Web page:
With a fall canola stem count, canola growers can see if they hit their target stand. They can also enter their results at canolacounts.ca and help the CCC assess the plant stand situation across the Prairies.

Was Your Canola Stand Good Enough?

In-season stressors and self-thinning can reduce plant density by 10 to 15 per cent, sometimes more, between emergence and harvest. Growers can use fall plant counts to better understand how canola fared this season, and identify areas for improvement. The constant quest to improve keeps a business moving in the right direction.

We know that the ideal canola population for yield is five to eight plants per square foot spread evenly across the field at a uniform growth stage. This is based on results from numerous hybrid canola research studies done in Western Canada.

How do your fields measure up?

Canola growers can enter fall counts at CanolaCounts.ca, the online portal for a crowdsourced research project from the CCC and provincial canola grower associations. Growers and agronomists who enter field results will get a report to see how their results compare to average results for the region.

From a macro perspective, the CCC will use this information to see how many fields are meeting the minimum five plants per square foot target stand for yield. If some regions are lower than others, the CCC can look more closely at the factors contributing to those lower numbers and develop agronomy messages specific for that area.

Canola Counts Plant Establishment Survey

Average Plant Density (click to enlarge).
Average Emergence (click to enlarge).

What did we learn from spring 2021 counts?

The Canola Counts survey launched in May to gather counts taken after emergence. While some parts of the prairies started the season with decent moisture, other areas saw compounding problems as a result of dry soils in the spring. The emergence map below illustrates the variability in emergence, with numbers ranging from below 20 per cent, up to over 90 per cent. Remember that emergence is the number of plants actively growing, as a percentage of the seeds planted.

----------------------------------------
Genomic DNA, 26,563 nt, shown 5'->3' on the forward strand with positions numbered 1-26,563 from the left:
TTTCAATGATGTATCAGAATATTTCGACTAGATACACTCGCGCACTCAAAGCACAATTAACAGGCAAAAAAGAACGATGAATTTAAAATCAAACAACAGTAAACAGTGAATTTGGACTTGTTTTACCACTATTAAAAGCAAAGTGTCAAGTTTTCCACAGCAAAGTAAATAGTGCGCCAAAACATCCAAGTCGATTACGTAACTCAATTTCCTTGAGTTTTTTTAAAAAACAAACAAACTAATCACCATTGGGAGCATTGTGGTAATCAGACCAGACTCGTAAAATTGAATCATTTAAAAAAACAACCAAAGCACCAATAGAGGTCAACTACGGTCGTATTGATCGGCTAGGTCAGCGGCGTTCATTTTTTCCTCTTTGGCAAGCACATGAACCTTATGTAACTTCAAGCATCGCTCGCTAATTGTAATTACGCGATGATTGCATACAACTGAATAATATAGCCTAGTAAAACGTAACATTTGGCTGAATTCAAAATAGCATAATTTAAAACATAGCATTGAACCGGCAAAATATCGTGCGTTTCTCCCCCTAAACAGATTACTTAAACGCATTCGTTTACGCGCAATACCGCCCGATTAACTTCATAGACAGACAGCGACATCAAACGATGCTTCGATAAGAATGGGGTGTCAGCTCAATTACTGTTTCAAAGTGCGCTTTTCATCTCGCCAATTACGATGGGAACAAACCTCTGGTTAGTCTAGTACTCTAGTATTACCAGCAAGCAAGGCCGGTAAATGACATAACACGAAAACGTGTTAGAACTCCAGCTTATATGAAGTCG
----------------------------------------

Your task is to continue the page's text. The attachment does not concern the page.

Interestingly, while Canola Counts data showed low to average emergence in 2021, most fields submitted were within the recommended five-to-eight-plants range for canola plant density.

How to participate in Canola Counts this fall?

Swathed or combined fields are relatively easy to move around in, and the goal is the same as in spring: get a good representative average plant density for each field. With plant count results as well as seed size in grams per 1,000 seeds and seeding rate in pounds per acre, the online tool at canolacounts.ca will quickly calculate emergence. For growers, emergence percentage is helpful for economic assessment, as emergence rates are necessary for calculating return on investment for seed and evaluating stand establishment methods that could improve emergence rates for 2022.